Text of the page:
Cash flow provided by operating activities for the quarter was $2.5 million, a $23 million decrease compared to $25.5 million in 2013. The first six months cash used by operating activities was $7.5 million in compared to $35.1 million provided from operating activities in 2013.

Reduction in cash flow was principally due to the increase in working capital, due principally to the increase in the AR and inventory balances that I previously discussed. The Company's liquidity at 30, June was $111.3 million comprised of $4.9 million in cash and $106.4 million in availability on our revolver. Total leverage per our bank calculation was 3.1 times which is well below our covenant of four times.

Moving onto remediation, the Company continues to work with Protiviti and our auditors to remediate the material weakness that reported in our audit report for the year ended December 31, 2013. We believe, we have made good progress in our remediation effort to-date, but frankly we still have a lot of work to do throughout the remainder of the year.

We have added substantial resources to our effort and Protiviti will remain on the job to assist us through the remainder of the year. We remain dedicated to remediating all the material weaknesses previously reported.

Moving onto to guidance, the Company lowered its 2014 full year adjusted diluted EPS guidance to a range of between $1.16 and $1.17. Based on the results to the second quarter, the Company now believes that the conditions that resulted in a lower same center sales in second quarter, will continue to impact at sales and operations for the remainder of 2014 resulting in lower sales and earnings projections for the year.

The company now expects that same center sales for the second half of 2014 will be flat to down 2%. Consequently the company is revising its same center sales estimate for the full year to a decline of 1% to 2%. Reduction in earnings projections principally reflects lower same center sales in the Patient Care segment and to a lesser degree the impacts on sales and collections of the Janus roll out, cost incurred to remediate the material weakness reported in 2013 and investments to company is making in its processes and control environment.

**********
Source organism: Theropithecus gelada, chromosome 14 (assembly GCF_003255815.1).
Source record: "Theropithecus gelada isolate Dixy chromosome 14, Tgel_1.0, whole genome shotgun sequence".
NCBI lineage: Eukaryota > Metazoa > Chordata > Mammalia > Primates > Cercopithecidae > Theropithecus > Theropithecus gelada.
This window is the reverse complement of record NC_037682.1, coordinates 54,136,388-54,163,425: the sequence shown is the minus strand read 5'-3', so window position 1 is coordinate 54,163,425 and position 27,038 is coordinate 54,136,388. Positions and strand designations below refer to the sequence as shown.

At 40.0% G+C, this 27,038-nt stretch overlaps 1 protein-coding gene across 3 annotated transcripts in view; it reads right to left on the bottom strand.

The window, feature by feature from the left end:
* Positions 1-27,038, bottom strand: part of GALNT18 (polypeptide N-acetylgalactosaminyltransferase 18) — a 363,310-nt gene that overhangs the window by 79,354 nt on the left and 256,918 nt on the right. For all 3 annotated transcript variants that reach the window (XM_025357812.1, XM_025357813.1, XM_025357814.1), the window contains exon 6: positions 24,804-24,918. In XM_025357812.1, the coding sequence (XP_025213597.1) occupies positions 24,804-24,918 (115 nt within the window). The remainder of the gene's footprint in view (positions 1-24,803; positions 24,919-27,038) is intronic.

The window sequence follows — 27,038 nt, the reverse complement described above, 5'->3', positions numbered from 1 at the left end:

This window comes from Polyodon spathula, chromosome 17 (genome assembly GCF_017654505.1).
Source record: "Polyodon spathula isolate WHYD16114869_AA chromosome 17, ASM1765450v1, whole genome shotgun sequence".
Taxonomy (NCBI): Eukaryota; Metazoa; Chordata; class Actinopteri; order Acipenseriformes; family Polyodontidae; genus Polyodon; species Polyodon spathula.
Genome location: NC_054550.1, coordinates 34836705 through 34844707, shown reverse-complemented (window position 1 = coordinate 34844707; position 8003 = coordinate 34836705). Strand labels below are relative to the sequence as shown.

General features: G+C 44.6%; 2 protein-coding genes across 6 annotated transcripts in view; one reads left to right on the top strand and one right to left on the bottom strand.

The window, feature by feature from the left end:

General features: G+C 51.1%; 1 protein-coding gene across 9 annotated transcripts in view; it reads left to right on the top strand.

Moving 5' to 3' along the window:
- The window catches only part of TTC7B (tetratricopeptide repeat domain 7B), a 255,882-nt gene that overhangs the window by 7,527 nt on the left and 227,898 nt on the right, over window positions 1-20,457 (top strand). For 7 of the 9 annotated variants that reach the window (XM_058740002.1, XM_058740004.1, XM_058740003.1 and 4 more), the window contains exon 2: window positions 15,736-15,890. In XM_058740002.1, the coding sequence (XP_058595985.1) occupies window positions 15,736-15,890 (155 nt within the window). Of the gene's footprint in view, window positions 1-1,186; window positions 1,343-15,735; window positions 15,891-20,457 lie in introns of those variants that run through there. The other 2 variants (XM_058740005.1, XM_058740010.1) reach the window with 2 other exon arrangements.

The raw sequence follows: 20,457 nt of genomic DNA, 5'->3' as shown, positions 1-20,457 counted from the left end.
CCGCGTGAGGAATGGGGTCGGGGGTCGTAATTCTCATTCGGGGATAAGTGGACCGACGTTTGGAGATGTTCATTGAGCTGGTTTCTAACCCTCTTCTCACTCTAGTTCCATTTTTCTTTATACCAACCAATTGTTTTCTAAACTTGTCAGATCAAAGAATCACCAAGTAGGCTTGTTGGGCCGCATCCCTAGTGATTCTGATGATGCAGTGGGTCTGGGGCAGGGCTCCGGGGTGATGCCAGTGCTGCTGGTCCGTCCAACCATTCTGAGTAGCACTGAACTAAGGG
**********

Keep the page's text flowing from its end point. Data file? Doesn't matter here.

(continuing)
The company lowered 2014 full year net sales guidance to a range of between $1.50 billion and $1.80 billion. The expectation of negative same center sales will be partially offset by additional acquisitions, which will drive incremental revenues for the remainder of the year, but will not provide significant earnings over that period due to their initial integration cost.

Affecting the lower than expected first half results, the impact of the reimbursement environment on working capital. The company has adjusted it's expectation of 2014 cash flow from operations to range of between $30 million and $40 million.

The company now anticipates acquiring own pay [ph] operations in 2014 with annualized sales of between $50 million and $60 million and plans to invest between $40 million and $50 million in capital additions during the year.

The potential impact of any restructuring of the company's Dosteon and Cares business is not included in the Company's 2014 guidance. That concludes my comments and I'm now going to turn the call back over to Vinit Asar, our CEO.

Vinit Asar

Thank you, George. Let me now take the opportunity to provide some color on our results. As mentioned earlier, our Patient Care segment has experienced a very challenging year. During Q1, we talked about the weather as the major factor that affected our results, but we also talked about the increase in Medicare audit activity that was affecting our accounts receivables.

As we entered Q2, we began to a see rebuilding our patient pipeline or WIP as we refer to it. Our patient pipeline currently appears to be at more normal levels as a result of our continued focus to rebuild the WIP from the effects of Q1.